Battleship has the unique distinction of being a video game based on a movie based on a board game, but that's probably the most interesting thing the game has going for it. Developed by Double Helix Games, the studio perhaps best known for and (more relevantly) for turning Square's beloved Front Mission strategy franchise into a , Battleship is a disappointing first-person shooter/strategy hybrid destined for a watery grave.
You play as EOD 1st Class Cole Mathis, and your job as the game opens is to dispose of explosives. That role evolves in the very first level when a strange object falls from the sky and interrupts a training exercise. In an instant, the Hawaiian archipelago finds itself cut off from the outside world and facing off against aliens who are launching an invasion from the sea. Your new task is to run around on land, shooting humanoid aliens and periodically ducking behind cover to give coordinates to ships that would be lost without your guidance.
Despite the mostly welcome and entirely appropriate presence of some strategy sequences, much of Battleship is devoted to clunky segments that play out on land. An onscreen indicator points you in the general direction you're supposed to move and lets you know how many yards you are away from that destination. You are left to fumble through dull landscapes that do a horrible job of making Hawaii look like a place worth saving. Generally, you head to one military compound or another, disable an alien barrier that is scrambling radio signals, and then repeat the process in the next level.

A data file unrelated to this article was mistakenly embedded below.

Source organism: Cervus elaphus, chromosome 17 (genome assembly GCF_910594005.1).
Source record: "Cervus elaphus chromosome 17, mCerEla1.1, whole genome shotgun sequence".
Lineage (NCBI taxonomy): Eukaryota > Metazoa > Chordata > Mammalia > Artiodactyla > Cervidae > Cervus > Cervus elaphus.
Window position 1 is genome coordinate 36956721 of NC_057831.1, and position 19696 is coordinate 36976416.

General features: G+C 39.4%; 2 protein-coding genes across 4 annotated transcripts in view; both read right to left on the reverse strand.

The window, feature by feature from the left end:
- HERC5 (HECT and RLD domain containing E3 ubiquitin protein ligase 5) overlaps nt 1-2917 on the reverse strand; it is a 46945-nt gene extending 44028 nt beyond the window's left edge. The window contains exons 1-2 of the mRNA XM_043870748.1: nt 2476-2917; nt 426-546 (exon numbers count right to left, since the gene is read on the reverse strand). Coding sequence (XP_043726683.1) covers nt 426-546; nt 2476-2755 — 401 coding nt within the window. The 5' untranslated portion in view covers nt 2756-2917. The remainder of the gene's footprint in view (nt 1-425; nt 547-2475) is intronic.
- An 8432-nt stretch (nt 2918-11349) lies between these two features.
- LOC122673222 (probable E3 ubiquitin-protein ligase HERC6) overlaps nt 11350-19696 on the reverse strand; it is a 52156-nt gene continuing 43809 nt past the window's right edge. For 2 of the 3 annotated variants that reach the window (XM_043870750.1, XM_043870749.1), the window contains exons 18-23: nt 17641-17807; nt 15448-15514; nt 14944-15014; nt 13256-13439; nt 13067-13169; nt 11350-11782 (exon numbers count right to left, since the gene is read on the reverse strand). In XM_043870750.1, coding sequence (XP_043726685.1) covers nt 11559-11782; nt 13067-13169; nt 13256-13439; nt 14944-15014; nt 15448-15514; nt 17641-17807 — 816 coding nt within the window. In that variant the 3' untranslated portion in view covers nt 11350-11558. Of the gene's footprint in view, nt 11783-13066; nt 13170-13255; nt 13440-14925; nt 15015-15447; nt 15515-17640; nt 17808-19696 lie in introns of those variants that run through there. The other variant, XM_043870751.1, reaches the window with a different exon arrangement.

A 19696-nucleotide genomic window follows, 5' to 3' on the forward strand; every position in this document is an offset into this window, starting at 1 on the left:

Besides being thoroughly uninventive (unless you count crates stacked in grassy fields and along ravines as creative), the game's environments are also designed inconsistently. Sometimes you can drop from ledges and scavenge for ammo along grassy slopes, but other times you smack into an invisible barrier that prevents you from descending toward shelter as gunmen pelt you with shots. There's a main path you need to follow through each stage, and you shouldn't stray from it...except when you are actually supposed to wander to find one of four useless peg collectibles hidden in each stage.
One of the game's more persistent issues is its awkward combat. While the controls feel like they were lifted directly from the Call of Duty series, something went wrong with the copy-paste job. Your weapons rarely hit their apparent target unless you get up close and personal, which is difficult when your enemies are so good at moving around and firing at you from unlikely vantage points. When you fire automatic weapons, your target reticle starts with a wide spread that only grows narrow enough to be helpful about the time you finally run out of bullets. Then you have to wait through some ridiculously long reload animations and hope that no enemies decide to rush you while you're defenseless (switching to a secondary weapon doesn't work nearly fast enough to be helpful in such cases, unfortunately).